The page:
School Shootings and Gun Regulation Concerns Raised Again After Lockdown, Students Speak Out

As another school shooting terrorized an American high school in late 2021, the conversations around gun violence and stricter gun policies are once again being brought up. The Oxford High School shooting on Nov. 30, 2021, resulted in the death of four students while six others were wounded. The accused shooter was 15-year-old student Ethan Crumbley, who, as authorities believe, received the weapon as an early Christmas present from his parents. This was the deadliest school shooting on a K-12 campus in the US since May 2018, but according to Education Week, it was the thirty-first in 2021. 

Excluding misfires and stopped attempts, there have been 231 school shootings since the infamous Columbine High School massacre on April 20, 1999. As a result, “internal threat” drills have become routine drills at many high schools, including Westwood. Students are practicing how to stay put, flee, and defend themselves against potential threats which, as the statistics suggest, could be a gunman. Just on Wednesday, Jan. 19, Westwood went on lockdown due to reports of an external threat in the area that were being investigated by the Austin Police Department.

Westwood students were interviewed on their opinions on school shootings and how safe they feel at school. 

“It brings out the anger in me, the fact that so many [school shootings] happen and that not really anything is done about [them],” Milena Jandreski ‘23 said. “I think at a certain point you would think they would take actual working precautionary measures. Yet it seems like guns are just some legal loophole where no one wants to regulate them, no one wants to do mental health checks on their students, no one wants to actually take precautions that would help save us.”

Some students are unsatisfied with knowing that high schools continue to be attacked and that they themselves can’t do anything to secure their safety from such a threat.

“When I hear about school shootings I feel sad because it’s scary to think something like that could happen to us here and also angry because it sucks that people are out there shooting up schools,” Dylan Kahanek ‘23 said. “I feel very safe here. I don’t think Westwood would be in any danger. I think that we have two school [resource officers] (SROS) and I believe that in the face of adversity they would rise to the occasion and valiantly defend the students of this school.”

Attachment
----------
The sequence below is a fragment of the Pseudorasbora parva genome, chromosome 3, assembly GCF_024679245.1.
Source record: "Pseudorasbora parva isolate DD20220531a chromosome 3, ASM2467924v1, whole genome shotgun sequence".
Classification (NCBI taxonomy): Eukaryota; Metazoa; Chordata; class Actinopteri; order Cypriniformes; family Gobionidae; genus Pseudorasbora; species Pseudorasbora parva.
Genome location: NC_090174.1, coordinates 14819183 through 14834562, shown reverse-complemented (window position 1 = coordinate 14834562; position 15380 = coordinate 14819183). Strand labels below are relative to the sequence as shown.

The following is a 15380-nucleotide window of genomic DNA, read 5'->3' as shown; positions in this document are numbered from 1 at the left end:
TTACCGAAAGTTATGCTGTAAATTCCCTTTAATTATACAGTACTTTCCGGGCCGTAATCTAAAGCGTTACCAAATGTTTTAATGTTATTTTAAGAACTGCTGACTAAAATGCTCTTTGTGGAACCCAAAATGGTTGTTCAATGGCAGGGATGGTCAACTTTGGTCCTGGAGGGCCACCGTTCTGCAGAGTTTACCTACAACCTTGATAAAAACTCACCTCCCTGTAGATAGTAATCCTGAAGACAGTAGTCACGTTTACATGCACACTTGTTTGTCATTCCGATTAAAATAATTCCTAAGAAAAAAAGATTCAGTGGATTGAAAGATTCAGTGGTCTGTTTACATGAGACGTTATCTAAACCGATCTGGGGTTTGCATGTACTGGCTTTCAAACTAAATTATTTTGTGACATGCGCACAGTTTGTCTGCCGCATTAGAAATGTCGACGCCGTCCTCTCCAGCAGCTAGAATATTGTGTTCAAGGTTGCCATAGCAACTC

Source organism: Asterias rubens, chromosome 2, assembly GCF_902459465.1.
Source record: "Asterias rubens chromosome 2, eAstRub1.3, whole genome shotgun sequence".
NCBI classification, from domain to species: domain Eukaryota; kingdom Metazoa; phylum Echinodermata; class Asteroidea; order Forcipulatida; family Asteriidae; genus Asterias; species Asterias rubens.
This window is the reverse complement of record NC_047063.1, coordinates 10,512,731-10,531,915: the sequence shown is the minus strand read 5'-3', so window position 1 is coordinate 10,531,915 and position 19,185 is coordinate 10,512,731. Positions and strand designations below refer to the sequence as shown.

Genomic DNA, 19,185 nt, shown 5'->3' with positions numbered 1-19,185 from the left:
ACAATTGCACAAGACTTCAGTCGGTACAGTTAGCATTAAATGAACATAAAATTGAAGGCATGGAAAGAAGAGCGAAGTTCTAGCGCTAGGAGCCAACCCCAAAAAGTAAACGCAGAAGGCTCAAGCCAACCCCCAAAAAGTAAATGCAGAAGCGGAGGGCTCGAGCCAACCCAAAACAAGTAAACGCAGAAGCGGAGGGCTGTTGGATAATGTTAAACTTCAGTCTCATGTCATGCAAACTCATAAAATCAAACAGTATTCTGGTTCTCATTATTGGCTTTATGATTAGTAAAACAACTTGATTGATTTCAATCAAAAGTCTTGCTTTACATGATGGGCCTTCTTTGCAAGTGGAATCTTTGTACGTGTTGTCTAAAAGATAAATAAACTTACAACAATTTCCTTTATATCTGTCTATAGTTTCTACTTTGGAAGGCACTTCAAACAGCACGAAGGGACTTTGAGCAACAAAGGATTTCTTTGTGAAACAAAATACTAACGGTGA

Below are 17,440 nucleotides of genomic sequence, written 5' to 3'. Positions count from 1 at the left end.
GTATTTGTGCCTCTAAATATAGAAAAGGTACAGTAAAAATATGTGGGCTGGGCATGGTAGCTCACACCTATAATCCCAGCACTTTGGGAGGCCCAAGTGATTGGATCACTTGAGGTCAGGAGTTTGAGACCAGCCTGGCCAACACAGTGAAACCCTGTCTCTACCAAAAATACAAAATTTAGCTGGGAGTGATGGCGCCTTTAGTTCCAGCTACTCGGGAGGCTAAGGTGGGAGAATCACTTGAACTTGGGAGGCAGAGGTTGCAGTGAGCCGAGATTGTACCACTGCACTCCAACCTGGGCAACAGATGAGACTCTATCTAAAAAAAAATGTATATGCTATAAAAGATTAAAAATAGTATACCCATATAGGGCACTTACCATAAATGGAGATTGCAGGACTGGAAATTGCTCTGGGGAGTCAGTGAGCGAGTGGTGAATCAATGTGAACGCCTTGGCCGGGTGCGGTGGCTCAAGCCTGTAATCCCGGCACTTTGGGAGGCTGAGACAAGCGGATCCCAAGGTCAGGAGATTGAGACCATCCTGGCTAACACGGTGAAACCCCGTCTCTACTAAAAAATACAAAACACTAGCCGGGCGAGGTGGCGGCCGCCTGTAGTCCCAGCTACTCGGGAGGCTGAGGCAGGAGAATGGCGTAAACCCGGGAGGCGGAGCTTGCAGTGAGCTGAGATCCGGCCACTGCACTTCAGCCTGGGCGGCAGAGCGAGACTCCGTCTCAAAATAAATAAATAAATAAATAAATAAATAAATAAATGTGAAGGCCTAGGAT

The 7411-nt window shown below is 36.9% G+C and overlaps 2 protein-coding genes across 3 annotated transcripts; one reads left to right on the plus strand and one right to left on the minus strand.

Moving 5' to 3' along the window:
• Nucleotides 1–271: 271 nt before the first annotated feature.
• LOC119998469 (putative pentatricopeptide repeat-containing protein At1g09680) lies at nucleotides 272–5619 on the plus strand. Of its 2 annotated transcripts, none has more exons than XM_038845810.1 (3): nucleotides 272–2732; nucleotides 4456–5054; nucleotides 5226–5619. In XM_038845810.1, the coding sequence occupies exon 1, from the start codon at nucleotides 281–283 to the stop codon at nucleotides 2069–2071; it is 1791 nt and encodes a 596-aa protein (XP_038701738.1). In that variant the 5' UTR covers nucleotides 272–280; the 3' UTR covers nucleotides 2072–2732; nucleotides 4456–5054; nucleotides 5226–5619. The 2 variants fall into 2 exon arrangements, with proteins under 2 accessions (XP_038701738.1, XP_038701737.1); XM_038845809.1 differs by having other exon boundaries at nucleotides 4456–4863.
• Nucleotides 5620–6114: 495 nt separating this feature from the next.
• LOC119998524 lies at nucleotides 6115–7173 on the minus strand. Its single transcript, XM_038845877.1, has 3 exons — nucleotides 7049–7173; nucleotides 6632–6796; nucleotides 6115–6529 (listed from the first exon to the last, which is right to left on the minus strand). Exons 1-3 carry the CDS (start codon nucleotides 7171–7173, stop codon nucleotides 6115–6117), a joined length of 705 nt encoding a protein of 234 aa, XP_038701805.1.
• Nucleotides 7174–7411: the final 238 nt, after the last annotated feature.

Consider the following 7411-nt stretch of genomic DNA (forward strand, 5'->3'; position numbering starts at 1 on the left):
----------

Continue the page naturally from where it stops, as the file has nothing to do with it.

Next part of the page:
Westwood has had rumors and threats about school shooters or potential threats in the past. The week of midterms in December, an email addressed such rumors about a student that made threats towards campus safety, and Round Rock ISD Police was involved to assure that the student involved never posed a threat nor any actual danger. Despite the caution and awareness on the subject, many students aren’t constantly in fear while they are in school. 

“I feel safe [at Westwood] because I definitely don’t think about that on a daily basis at all. But when I’m reminded, I feel scared,” Naty Sosa ‘23 said. “I watched th[is] news about this high schooler who said something like: I know the time will come and eventually my school will be the next one to have a shooting because you can never know, it’s just something that happens.”

Since a solution to the issue hasn’t been implemented and is hard to determine, students are left wondering and trying to assess society’s behavior.

“I think it’s a very hard situation that I wouldn’t know how to fix, but I don’t think guns are the problem… Even though I think we should have more restrictions, I don’t think that would solve the problem,” Naty Sosa ‘23 said. “I don’t understand why kids are doing [this] but what I do know is that it only happens in America, and that’s [suspicious]. I think there is a problem with the whole system and the whole society that [makes] kids feel a lot of anger against the system….and that’s why they gotta let it out like that. I don’t know what it is exactly, but I know it’s a problem with American culture.”

In 2022, the first incident of school gun violence has already occurred. On Tuesday, Jan. 4, two students were shot and injured while sitting in a car in their school parking lot at Auburn High School in Rockford, Illinois.